John Green, Gateway Author

By Meg Cook

Don’t get me wrong. I am one of John Green’s biggest fans. The one thing that almost everyone I talk to, when I mention YA, asks me: Have you read The Fault in Our Stars?

The answer, YES, of COURSE, I laughed and cried and shook my fist at the sky as I turned the pages. I got my book signed in a three hour long line and went to see John Green dance around on stage with the Mountain Goats. I have read the entire John Green library, down to Will Grayson Will Grayson and Let it Snow.

Suffice it to say, I am a fan.

But have YOU read Perks of Being A Wallflower? The Miseduacation of Cameron Post? Anything by Courtney Summers, Melina Machetta or Nova Ren Suma?

We need to spread the love. There are a lot of YA writers out there writing some fantastic realistic fiction, and it needs to be recognized. John Green is a wonderful writer. I nearly died when I met him on the TFIOS tour last year (really, I don’t think I breathed the entire time except to whisper my name). But I’ve noticed something funny in the Barnes & Noble YA section (which I stalk religiously everywhere I go): a whole selection of books like The Fault in Our Stars. I feel like this might be for the benefit of the adult drifting into the YA section who doesn’t want to go sniffing around all the fantasy series and books with bicycles and pink hearts on the covers.

I have no such reservations.

Then my friend read The Fault in Our Stars and asked me for recommendations like it. I realized that John Green’s popularity is good thing, making more readers more curious about YA and what it has to offer. I got a little carried away with the list. And then I thought, wow, these are some really good and really important books that adults and young adults should be reading. I should do something with this.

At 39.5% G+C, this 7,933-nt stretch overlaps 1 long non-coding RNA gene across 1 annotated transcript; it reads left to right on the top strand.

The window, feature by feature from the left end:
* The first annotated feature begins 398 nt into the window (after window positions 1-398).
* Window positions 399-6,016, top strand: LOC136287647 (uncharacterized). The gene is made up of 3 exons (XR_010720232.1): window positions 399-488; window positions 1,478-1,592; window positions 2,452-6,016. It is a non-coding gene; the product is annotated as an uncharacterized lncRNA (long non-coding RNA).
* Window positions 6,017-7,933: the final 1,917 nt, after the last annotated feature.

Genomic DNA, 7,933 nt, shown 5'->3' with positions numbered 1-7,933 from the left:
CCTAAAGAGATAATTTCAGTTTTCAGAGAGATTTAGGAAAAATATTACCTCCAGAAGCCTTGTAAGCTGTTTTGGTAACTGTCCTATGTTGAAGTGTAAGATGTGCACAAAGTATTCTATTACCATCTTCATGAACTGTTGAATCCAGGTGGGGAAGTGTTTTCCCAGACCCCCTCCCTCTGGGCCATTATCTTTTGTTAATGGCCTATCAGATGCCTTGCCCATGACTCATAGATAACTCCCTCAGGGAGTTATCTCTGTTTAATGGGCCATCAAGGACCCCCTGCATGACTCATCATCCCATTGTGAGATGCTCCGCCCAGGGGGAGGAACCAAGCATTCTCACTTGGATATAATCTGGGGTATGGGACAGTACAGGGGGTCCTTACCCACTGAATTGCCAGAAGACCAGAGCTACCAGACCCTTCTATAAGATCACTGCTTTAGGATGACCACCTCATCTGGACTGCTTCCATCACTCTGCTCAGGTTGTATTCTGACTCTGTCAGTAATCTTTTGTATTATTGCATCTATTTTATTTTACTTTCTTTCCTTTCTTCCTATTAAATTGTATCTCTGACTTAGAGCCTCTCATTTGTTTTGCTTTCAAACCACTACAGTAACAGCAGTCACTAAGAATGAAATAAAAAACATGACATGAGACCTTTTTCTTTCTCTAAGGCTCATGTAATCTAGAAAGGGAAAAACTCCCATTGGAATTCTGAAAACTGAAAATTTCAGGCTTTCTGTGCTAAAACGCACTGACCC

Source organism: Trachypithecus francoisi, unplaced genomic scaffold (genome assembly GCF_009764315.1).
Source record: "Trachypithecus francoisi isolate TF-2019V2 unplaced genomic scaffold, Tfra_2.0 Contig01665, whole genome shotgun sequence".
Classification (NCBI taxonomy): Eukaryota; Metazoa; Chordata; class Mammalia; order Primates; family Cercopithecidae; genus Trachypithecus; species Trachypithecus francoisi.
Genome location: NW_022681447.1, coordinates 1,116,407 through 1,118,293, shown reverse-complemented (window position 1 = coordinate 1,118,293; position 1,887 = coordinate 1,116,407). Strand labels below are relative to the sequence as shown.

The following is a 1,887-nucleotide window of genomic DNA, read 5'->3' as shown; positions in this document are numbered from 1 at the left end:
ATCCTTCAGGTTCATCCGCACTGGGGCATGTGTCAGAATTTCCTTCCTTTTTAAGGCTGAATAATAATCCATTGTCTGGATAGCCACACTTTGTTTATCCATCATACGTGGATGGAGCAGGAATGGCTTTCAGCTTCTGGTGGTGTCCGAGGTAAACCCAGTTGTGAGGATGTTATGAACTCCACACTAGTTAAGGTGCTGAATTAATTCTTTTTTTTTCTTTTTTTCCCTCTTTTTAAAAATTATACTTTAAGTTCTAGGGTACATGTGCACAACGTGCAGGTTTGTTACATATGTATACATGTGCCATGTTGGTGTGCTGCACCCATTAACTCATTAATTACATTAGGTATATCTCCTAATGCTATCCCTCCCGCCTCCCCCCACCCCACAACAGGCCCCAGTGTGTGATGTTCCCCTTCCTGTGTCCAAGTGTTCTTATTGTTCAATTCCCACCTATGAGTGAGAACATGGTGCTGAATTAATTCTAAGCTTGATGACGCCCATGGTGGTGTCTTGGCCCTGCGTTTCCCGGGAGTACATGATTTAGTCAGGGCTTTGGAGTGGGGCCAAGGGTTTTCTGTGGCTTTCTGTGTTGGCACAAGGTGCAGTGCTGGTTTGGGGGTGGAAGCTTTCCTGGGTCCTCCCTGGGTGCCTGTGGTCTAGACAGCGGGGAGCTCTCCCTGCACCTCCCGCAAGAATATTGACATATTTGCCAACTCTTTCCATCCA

Here’s the result.

Realistic YA Fiction:

Miseducation of Cameron Post

The Miseducation of Cameron Post by Emily M. Danforth

Teenage girl living in the middle of nowhere Montana who realizes she likes girls the night of a horrible accident. Everyone should read this book.

Cameron Post is one of those protagonists that you feel like you could read about her entire life and never get bored and never want to do anything else. She is that captivating. But alas, all novels must end.

Jellicoe Rd

On the Jellicoe Road by Melina Marchetta

Winner of the Printz award. I read this book the summer I was in Montreal and decided to read all the Printz winners (an as of yet, uncompleted goal). But seriously, there are some killer titles on that list, and it’s a good thing to check out.

Marchetta is a kickass Australian YA author who writes incredible, flawed and strong female characters. I first read her when I was in high school; my Mom and I listened to the audiobook version of Looking for Alibrandi in the car during frequent hour long road trips to my Grandma’s house. I would recommend that book as well, but On the Jellicoe Road has a level of complexity that is truly mind-blowing. Boarding schools, mysterious pasts, romance with a bad boy all tied together with incredible prose.

Teenage girl (14-16) lying on bleacher